Saturday, May 19, 2012

And don't forget to bring Elke Sommer

Calling Inspector Clouseau;
JPMorgan Chase is too big to fail. As the largest bank-holding company in the United States, with assets approaching $2.5 trillion as reported under standard American accounting principles, it is inconceivable that JPMorgan Chase would be allowed to collapse now or in the near future. The damage to the American economy and to the world would be too great.
The company’s recent trading losses therefore call for greater public scrutiny than would be case for most private enterprise – and demand an independent investigation into exactly what happened.
The loss is a mere $3 billion, and only on paper at this point.  Perhaps if we are going to go to the expense of 'an independent investigation' we should start on something a little less ambitious; Is it possible for a $3 billion loss to bring down a firm with $2.5 TRILLION in assets?

An e-mail from a friend recently reminded us of Richard Feynman's famous Cargo Cult Science speech in which he explains what is good science;
It's a kind of scientific integrity, a principle of scientific thought that corresponds to a kind of utter honesty--a kind of leaning over backwards. For example, if you're doing an experiment, you should report everything that you think might make it invalid--not only what you think is right about it: other causes that could possibly explain your results; and things you thought of that you've eliminated by some other experiment, and how they worked--to make sure the other fellow can tell they have been eliminated.
Details that could throw doubt on your interpretation must be given, if you know them. You must do the best you can--if you know anything at all wrong, or possibly wrong--to explain it. If you make a theory, for example, and advertise it, or put it out, then you must also put down all the facts that disagree with it, as well as those that agree with it. There is also a more subtle problem.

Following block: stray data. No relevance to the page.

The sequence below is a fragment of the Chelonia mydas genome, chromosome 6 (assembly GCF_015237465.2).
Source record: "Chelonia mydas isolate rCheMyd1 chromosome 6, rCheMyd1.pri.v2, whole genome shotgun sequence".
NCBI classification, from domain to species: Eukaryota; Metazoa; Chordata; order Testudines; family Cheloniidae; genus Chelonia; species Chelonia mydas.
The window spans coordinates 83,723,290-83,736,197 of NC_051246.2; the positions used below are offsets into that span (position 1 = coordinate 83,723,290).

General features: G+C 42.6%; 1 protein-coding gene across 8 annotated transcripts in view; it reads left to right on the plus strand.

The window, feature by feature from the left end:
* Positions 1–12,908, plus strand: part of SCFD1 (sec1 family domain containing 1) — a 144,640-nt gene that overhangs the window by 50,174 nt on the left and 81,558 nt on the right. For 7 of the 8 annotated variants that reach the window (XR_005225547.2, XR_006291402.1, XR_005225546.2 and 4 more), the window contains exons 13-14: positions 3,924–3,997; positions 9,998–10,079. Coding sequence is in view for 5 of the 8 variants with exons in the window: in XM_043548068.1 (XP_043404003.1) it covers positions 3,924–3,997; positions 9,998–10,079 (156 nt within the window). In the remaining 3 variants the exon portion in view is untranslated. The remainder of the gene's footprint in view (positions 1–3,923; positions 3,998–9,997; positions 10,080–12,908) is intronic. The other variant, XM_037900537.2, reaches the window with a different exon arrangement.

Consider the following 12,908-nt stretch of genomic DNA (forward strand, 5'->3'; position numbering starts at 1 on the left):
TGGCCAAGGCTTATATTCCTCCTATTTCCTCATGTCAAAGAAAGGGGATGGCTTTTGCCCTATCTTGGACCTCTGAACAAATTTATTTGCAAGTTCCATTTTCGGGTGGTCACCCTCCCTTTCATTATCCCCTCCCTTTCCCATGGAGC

When you have put a lot of ideas together to make an elaborate theory, you want to make sure, when explaining what it fits, that those things it fits are not just the things that gave you the idea for the theory; but that the finished theory makes something else come out right, in addition.
In summary, the idea is to try to give all of the information to help others to judge the value of your contribution; not just the information that leads to judgment in one particular direction or another.
Not likely to be the case in the kind of investigation being called for by someone who also thinks:
In the end, we may well come to the same conclusion as Elizabeth Warren – who has brilliantly seized the political moment and put her opponent for the Massachusetts senate seat, the Republican incumbent Scott Brown, on the defensive.
Ms. Warren is calling for the re-imposition of Glass-Steagall – separating commercial from investment banking. Mr. Fine is already pushing in the same direction. This position should be appealing across the political spectrum. 
Let's have a scientific investigation of whether or not Glass-Steagall has ever been repealed.

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